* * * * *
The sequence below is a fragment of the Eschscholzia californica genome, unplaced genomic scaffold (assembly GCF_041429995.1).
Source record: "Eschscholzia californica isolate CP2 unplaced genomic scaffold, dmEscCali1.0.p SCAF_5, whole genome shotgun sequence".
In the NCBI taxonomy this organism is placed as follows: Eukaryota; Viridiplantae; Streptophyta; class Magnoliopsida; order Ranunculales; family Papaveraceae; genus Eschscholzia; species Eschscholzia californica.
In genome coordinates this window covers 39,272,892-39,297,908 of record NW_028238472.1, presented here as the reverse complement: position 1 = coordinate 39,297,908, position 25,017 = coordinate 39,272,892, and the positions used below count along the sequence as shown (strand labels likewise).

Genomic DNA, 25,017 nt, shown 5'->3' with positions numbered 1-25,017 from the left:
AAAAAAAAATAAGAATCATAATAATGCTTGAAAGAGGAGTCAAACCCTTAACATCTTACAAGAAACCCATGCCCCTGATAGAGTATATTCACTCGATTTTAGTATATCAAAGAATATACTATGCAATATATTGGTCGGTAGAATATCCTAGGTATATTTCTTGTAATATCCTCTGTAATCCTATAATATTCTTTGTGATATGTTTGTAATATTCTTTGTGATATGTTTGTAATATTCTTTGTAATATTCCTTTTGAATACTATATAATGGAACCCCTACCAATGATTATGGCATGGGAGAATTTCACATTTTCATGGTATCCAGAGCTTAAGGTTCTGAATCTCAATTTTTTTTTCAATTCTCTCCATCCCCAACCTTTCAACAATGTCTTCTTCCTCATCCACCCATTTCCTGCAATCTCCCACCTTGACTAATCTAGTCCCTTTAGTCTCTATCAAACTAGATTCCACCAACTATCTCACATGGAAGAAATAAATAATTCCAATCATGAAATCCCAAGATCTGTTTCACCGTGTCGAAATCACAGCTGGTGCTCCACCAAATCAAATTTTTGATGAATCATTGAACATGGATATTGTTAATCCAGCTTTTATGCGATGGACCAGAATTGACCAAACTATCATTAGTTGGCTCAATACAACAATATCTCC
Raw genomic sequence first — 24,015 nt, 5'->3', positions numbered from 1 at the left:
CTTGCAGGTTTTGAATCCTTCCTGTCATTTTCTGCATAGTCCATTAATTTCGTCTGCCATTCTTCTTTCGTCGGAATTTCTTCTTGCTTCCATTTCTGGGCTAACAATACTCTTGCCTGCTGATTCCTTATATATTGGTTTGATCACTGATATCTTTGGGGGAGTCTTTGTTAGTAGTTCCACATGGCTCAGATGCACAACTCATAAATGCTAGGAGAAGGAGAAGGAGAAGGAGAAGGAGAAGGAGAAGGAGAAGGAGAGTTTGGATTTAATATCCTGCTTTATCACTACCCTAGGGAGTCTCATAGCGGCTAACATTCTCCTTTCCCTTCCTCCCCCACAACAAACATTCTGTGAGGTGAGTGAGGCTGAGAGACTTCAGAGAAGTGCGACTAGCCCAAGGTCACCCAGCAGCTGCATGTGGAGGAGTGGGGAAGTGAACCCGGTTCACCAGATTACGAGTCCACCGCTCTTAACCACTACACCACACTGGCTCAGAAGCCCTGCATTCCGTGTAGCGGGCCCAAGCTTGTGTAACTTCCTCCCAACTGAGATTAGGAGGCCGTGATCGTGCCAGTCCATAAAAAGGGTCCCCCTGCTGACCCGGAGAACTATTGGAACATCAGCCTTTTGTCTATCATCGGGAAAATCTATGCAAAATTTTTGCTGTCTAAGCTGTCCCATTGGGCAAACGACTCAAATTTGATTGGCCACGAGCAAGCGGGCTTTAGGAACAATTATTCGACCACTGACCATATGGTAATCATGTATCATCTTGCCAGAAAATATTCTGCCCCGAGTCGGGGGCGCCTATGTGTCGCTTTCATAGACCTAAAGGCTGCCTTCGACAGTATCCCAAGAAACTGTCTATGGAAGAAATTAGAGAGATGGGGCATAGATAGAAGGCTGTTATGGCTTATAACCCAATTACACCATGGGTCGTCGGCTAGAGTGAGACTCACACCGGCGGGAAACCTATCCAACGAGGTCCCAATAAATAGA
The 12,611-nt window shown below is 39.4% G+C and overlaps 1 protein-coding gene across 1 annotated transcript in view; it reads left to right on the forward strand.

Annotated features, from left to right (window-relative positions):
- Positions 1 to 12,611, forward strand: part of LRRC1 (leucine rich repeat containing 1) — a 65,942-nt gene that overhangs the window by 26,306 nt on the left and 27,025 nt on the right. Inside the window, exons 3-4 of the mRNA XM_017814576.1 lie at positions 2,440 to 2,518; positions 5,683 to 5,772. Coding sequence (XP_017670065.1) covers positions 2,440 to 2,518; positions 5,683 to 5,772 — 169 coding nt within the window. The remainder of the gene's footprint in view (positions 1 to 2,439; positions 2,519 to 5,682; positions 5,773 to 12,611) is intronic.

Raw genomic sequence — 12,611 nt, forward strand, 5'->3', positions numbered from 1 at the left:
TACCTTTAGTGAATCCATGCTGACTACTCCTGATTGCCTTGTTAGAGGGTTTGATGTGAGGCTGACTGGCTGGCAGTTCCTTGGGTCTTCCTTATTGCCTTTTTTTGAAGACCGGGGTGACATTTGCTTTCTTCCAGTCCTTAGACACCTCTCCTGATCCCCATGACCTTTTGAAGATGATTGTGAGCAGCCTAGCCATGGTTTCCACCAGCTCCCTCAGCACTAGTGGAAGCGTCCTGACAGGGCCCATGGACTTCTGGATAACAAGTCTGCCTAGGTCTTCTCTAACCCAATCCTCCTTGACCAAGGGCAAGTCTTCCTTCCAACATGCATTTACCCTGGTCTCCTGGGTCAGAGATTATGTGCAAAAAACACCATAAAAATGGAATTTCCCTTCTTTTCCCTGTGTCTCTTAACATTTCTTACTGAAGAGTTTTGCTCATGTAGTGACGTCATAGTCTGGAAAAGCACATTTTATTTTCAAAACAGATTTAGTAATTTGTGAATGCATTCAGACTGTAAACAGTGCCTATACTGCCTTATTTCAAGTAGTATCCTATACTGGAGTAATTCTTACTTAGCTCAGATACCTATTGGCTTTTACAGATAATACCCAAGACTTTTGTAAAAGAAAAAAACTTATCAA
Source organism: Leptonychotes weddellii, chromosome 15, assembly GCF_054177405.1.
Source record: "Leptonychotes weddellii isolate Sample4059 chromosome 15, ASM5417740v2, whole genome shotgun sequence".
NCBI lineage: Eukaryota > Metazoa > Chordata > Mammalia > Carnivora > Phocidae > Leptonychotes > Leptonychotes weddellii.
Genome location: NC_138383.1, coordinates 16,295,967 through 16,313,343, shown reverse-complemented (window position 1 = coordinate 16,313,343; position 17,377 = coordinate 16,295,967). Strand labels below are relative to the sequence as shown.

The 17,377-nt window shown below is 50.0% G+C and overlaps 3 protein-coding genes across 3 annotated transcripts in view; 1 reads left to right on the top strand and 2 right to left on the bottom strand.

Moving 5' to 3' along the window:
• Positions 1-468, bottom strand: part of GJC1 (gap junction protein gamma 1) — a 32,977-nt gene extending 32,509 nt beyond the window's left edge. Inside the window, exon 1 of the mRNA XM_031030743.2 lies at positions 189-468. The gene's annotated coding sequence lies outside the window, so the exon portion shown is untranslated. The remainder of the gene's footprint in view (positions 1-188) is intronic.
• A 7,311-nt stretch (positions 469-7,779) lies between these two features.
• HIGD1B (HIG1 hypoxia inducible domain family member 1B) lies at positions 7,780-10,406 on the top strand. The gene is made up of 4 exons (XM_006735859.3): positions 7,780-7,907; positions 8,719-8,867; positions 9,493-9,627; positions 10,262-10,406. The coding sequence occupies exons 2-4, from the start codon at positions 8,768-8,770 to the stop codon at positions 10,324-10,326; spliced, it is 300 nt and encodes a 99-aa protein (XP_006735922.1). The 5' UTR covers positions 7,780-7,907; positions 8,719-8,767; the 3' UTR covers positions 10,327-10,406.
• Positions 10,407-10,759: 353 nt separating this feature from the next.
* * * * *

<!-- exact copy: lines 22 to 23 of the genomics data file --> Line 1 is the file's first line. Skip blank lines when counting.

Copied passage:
• HIGD1B (HIG1 hypoxia inducible domain family member 1B) lies at positions 7,780-10,406 on the top strand. The gene is made up of 4 exons (XM_006735859.3): positions 7,780-7,907; positions 8,719-8,867; positions 9,493-9,627; positions 10,262-10,406. The coding sequence occupies exons 2-4, from the start codon at positions 8,768-8,770 to the stop codon at positions 10,324-10,326; spliced, it is 300 nt and encodes a 99-aa protein (XP_006735922.1). The 5' UTR covers positions 7,780-7,907; positions 8,719-8,767; the 3' UTR covers positions 10,327-10,406.
• Positions 10,407-10,759: 353 nt separating this feature from the next.